Thence it results that, in the preceding book, I have spoken of a convent with respectful accents. The Middle Ages cast aside, Asia cast aside, the historical and political question held in reserve, from the purely philosophical point of view, outside the requirements of militant policy, on condition that the monastery shall be absolutely a voluntary matter and shall contain only consenting parties, I shall always consider a cloistered community with a certain attentive, and, in some respects, a deferential gravity.

Wherever there is a community, there is a commune; where there is a commune, there is right. The monastery is the product of the formula: Equality, Fraternity. Oh! how grand is liberty! And what a splendid transfiguration! Liberty suffices to transform the monastery into a republic.

Let us continue.

But these men, or these women who are behind these four walls. They dress themselves in coarse woollen, they are equals, they call each other brothers, that is well; but they do something else?

Yes.

What?

They gaze on the darkness, they kneel, and they clasp their hands.

What does this signify?



CHAPTER V—PRAYER

They pray.

To whom?

To God.

To pray to God,—what is the meaning of these words?

Is there an infinite beyond us? Is that infinite there, inherent, permanent; necessarily substantial, since it is infinite; and because, if it lacked matter it would be bounded; necessarily intelligent, since it is infinite, and because, if it lacked intelligence, it would end there? Does this infinite awaken in us the idea of essence, while we can attribute to ourselves only the idea of existence? In other terms, is it not the absolute, of which we are only the relative?

At the same time that there is an infinite without us, is there not an infinite within us? Are not these two infinites (what an alarming plural!) superposed, the one upon the other? Is not this second infinite, so to speak, subjacent to the first? Is it not the latter's mirror, reflection, echo, an abyss which is concentric with another abyss? Is this second infinity intelligent also? Does it think? Does it love? Does it will? If these two infinities are intelligent, each of them has a will principle, and there is an I in the upper infinity as there is an I in the lower infinity. The I below is the soul; the I on high is God.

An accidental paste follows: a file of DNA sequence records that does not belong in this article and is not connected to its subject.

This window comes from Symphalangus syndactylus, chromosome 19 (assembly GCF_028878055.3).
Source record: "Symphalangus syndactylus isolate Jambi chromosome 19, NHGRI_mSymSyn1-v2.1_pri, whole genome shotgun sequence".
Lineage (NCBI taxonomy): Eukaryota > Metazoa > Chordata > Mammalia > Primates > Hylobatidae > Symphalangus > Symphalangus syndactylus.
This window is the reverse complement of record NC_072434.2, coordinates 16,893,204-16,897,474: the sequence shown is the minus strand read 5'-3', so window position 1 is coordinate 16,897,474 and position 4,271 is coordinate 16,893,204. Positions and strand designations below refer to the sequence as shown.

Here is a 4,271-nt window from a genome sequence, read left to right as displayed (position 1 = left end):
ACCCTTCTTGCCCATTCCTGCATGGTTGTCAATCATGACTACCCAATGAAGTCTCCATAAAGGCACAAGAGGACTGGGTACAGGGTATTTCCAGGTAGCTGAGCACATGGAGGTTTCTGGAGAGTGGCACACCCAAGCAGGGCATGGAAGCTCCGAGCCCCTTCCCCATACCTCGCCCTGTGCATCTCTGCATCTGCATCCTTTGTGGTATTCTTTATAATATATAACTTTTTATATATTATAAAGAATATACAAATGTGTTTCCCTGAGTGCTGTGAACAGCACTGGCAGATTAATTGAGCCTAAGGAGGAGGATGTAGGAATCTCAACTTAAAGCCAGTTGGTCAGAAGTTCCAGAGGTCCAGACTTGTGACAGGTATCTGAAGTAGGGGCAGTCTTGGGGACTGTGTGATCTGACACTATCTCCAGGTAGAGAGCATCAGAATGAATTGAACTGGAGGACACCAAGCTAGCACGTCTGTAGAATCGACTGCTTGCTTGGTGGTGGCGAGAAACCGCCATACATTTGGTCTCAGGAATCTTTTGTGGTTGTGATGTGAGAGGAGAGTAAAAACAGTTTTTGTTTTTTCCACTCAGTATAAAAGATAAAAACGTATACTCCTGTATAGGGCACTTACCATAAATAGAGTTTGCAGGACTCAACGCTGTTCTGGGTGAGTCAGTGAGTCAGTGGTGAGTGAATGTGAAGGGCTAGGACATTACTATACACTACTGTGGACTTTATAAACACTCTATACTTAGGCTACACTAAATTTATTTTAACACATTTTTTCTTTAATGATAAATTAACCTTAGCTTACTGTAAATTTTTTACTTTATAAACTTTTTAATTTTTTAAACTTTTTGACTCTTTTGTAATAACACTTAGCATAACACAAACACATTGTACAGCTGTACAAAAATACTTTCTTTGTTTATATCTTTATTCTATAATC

To place the infinity here below in contact, by the medium of thought, with the infinity on high, is called praying.

Let us take nothing from the human mind; to suppress is bad. We must reform and transform. Certain faculties in man are directed towards the Unknown; thought, revery, prayer. The Unknown is an ocean. What is conscience? It is the compass of the Unknown. Thought, revery, prayer,—these are great and mysterious radiations. Let us respect them. Whither go these majestic irradiations of the soul? Into the shadow; that is to say, to the light.

The grandeur of democracy is to disown nothing and to deny nothing of humanity. Close to the right of the man, beside it, at the least, there exists the right of the soul.

To crush fanaticism and to venerate the infinite, such is the law. Let us not confine ourselves to prostrating ourselves before the tree of creation, and to the contemplation of its branches full of stars. We have a duty to labor over the human soul, to defend the mystery against the miracle, to adore the incomprehensible and reject the absurd, to admit, as an inexplicable fact, only what is necessary, to purify belief, to remove superstitions from above religion; to clear God of caterpillars.



CHAPTER VI—THE ABSOLUTE GOODNESS OF PRAYER

With regard to the modes of prayer, all are good, provided that they are sincere. Turn your book upside down and be in the infinite.

There is, as we know, a philosophy which denies the infinite. There is also a philosophy, pathologically classified, which denies the sun; this philosophy is called blindness.

To erect a sense which we lack into a source of truth, is a fine blind man's self-sufficiency.

The curious thing is the haughty, superior, and compassionate airs which this groping philosophy assumes towards the philosophy which beholds God. One fancies he hears a mole crying, "I pity them with their sun!"

There are, as we know, powerful and illustrious atheists. At bottom, led back to the truth by their very force, they are not absolutely sure that they are atheists; it is with them only a question of definition, and in any case, if they do not believe in God, being great minds, they prove God.

We salute them as philosophers, while inexorably denouncing their philosophy.

Let us go on.

The remarkable thing about it is, also, their facility in paying themselves off with words. A metaphysical school of the North, impregnated to some extent with fog, has fancied that it has worked a revolution in human understanding by replacing the word Force with the word Will.

To say: "the plant wills," instead of: "the plant grows": this would be fecund in results, indeed, if we were to add: "the universe wills." Why? Because it would come to this: the plant wills, therefore it has an I; the universe wills, therefore it has a God.